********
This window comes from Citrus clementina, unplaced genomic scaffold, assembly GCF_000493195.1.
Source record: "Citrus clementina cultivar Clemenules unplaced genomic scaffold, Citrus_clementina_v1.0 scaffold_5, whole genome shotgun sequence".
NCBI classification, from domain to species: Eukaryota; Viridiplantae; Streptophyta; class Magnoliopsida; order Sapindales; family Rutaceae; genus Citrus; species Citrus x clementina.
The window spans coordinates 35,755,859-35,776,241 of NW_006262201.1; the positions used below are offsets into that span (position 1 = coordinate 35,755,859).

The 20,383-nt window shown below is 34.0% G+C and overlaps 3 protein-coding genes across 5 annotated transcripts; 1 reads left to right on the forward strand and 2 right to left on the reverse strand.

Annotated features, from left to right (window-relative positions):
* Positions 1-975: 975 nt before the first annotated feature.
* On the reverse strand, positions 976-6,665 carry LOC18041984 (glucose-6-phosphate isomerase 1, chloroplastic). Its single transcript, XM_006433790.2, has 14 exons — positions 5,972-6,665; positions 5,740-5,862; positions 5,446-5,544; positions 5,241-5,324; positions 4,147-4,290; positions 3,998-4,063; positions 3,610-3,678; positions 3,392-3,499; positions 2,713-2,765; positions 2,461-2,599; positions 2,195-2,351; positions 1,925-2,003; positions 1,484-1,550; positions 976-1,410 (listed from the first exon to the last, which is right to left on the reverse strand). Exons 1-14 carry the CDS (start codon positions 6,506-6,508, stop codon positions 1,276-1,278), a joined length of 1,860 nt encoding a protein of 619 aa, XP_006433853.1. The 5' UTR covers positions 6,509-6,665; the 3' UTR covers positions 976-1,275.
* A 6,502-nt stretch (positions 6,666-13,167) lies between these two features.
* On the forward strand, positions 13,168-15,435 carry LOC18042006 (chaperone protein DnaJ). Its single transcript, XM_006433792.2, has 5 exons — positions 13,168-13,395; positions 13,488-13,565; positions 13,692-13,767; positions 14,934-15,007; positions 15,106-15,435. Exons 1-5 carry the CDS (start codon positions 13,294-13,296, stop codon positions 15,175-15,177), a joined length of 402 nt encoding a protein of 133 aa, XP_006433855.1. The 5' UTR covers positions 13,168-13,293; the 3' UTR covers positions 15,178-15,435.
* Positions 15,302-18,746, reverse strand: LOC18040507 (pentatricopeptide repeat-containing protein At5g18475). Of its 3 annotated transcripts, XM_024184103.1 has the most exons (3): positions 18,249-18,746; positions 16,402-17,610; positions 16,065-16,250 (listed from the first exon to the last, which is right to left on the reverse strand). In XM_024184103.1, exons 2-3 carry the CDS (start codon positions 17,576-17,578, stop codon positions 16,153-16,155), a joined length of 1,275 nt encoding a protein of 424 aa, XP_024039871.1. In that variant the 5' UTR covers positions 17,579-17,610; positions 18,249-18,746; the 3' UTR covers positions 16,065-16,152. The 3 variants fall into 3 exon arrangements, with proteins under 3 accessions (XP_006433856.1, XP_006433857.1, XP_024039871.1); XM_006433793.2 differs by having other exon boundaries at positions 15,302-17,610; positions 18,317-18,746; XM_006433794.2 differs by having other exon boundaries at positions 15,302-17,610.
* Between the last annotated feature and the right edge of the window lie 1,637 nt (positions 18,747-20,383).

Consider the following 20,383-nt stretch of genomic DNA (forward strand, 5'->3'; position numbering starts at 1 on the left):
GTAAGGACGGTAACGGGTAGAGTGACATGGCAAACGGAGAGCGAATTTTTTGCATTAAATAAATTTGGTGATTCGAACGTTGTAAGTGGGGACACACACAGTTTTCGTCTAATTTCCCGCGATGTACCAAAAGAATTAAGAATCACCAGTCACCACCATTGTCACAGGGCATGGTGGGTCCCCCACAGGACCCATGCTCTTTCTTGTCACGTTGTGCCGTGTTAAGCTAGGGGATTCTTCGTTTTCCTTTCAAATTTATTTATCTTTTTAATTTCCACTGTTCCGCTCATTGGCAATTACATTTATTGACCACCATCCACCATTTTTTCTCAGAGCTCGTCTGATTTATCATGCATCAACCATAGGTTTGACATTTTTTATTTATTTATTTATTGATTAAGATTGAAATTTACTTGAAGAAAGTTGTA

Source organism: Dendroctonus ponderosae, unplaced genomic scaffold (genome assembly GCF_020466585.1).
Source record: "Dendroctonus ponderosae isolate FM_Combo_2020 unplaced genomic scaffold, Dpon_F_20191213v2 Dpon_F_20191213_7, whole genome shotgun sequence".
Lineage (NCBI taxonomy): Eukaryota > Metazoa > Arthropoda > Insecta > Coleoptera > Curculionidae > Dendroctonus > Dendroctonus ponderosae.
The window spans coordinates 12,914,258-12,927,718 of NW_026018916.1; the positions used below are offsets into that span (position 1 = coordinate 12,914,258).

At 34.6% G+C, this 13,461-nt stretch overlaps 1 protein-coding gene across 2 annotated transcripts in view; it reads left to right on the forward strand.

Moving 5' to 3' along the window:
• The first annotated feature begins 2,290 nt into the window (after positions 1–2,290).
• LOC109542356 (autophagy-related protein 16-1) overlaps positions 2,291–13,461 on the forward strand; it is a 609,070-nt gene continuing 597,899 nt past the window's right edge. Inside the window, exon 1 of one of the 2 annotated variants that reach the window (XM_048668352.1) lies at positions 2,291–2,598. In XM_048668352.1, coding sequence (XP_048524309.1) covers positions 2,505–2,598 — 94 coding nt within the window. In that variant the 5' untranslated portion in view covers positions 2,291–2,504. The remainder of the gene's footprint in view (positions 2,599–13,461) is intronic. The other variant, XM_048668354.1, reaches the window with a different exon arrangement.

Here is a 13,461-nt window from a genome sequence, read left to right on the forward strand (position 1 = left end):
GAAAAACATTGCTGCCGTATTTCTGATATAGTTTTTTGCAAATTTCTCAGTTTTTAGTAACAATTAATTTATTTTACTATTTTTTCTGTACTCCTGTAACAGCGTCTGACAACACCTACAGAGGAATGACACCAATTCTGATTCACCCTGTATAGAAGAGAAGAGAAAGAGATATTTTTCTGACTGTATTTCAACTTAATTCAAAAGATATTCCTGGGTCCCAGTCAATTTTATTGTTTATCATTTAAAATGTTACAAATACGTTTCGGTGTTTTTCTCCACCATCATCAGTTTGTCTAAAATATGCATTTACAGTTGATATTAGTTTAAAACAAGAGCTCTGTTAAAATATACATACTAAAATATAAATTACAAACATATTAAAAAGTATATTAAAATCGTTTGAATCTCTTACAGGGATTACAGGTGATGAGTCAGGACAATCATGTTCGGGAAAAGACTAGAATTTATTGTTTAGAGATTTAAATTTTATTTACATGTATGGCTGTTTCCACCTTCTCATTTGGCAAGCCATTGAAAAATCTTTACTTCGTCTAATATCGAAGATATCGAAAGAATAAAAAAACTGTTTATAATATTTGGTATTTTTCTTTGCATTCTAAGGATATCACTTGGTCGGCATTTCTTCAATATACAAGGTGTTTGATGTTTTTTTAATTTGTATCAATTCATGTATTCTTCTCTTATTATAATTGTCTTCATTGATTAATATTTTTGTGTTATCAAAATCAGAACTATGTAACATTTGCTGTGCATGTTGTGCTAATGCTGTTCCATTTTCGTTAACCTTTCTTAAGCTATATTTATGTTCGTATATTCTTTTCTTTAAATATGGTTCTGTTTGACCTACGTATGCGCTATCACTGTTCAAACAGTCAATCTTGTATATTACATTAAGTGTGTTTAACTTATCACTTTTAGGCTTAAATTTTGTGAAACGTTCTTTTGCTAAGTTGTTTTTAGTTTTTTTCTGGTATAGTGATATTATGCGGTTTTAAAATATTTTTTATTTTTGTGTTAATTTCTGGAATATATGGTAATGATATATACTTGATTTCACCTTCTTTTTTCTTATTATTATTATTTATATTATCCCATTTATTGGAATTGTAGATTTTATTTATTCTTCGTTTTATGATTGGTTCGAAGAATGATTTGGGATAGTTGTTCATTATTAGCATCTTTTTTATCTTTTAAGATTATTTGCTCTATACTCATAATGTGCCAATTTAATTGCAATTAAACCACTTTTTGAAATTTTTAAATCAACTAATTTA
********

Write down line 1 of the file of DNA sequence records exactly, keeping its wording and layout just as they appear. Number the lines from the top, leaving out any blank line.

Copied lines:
This window comes from Citrus clementina, unplaced genomic scaffold, assembly GCF_000493195.1.